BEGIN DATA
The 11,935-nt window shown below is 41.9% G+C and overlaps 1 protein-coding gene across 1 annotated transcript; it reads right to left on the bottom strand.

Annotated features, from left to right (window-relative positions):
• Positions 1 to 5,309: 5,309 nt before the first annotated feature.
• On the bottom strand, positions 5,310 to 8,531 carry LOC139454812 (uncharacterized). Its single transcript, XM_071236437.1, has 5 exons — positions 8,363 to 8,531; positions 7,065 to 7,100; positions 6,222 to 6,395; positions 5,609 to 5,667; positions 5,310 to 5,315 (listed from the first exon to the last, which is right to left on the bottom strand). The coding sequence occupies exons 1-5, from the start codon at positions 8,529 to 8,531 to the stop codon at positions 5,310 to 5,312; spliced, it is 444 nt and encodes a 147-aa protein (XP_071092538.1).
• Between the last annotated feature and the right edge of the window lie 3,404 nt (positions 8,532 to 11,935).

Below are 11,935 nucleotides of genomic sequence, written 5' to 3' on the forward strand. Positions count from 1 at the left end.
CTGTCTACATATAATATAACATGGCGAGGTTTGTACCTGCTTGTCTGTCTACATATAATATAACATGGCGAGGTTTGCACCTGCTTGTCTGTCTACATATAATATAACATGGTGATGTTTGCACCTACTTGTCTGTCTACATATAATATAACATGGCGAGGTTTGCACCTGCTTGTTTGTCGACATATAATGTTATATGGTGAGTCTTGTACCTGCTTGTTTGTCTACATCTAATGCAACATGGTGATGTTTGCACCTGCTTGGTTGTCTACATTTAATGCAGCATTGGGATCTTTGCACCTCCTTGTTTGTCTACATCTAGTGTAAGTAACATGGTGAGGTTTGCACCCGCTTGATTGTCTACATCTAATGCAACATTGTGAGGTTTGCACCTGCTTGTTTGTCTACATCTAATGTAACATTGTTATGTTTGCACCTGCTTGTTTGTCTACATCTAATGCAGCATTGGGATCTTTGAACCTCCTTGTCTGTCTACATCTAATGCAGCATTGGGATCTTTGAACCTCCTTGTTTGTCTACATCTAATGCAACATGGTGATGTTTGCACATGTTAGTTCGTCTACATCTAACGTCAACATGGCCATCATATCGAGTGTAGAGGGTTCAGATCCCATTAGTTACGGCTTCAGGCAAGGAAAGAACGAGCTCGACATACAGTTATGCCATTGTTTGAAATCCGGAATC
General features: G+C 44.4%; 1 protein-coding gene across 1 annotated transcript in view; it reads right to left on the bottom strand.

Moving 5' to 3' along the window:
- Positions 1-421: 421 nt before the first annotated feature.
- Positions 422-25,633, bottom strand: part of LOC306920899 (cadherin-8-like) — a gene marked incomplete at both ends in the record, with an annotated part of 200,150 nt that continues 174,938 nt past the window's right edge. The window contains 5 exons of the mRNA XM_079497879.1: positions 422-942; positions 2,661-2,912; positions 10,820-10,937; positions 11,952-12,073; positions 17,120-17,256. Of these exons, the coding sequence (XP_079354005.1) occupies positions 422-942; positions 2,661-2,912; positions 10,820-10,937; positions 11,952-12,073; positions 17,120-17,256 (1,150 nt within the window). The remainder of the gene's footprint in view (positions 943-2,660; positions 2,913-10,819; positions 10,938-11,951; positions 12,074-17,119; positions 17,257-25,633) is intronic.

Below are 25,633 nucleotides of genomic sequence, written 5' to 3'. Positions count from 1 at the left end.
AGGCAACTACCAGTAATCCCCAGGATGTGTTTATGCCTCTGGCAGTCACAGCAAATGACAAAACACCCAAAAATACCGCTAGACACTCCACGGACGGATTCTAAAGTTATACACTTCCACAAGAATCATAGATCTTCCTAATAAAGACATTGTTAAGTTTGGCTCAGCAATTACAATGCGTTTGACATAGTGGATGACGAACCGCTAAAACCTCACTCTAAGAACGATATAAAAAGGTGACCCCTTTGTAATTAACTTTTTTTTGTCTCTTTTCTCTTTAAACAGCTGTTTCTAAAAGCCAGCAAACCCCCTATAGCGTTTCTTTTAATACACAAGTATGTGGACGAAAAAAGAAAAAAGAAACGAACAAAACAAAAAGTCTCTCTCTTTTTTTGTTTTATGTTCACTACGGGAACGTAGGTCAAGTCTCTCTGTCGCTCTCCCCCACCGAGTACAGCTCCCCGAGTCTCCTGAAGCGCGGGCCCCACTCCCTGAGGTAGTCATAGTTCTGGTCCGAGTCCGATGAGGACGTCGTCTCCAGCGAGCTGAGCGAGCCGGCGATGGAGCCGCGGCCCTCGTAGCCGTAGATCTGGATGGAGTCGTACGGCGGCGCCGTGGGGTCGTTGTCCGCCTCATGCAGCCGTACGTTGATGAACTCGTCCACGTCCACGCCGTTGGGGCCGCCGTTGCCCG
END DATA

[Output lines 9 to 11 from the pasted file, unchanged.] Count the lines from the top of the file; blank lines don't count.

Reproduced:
Moving 5' to 3' along the window:
- Positions 1-421: 421 nt before the first annotated feature.
- Positions 422-25,633, bottom strand: part of LOC306920899 (cadherin-8-like) — a gene marked incomplete at both ends in the record, with an annotated part of 200,150 nt that continues 174,938 nt past the window's right edge. The window contains 5 exons of the mRNA XM_079497879.1: positions 422-942; positions 2,661-2,912; positions 10,820-10,937; positions 11,952-12,073; positions 17,120-17,256. Of these exons, the coding sequence (XP_079354005.1) occupies positions 422-942; positions 2,661-2,912; positions 10,820-10,937; positions 11,952-12,073; positions 17,120-17,256 (1,150 nt within the window). The remainder of the gene's footprint in view (positions 943-2,660; positions 2,913-10,819; positions 10,938-11,951; positions 12,074-17,119; positions 17,257-25,633) is intronic.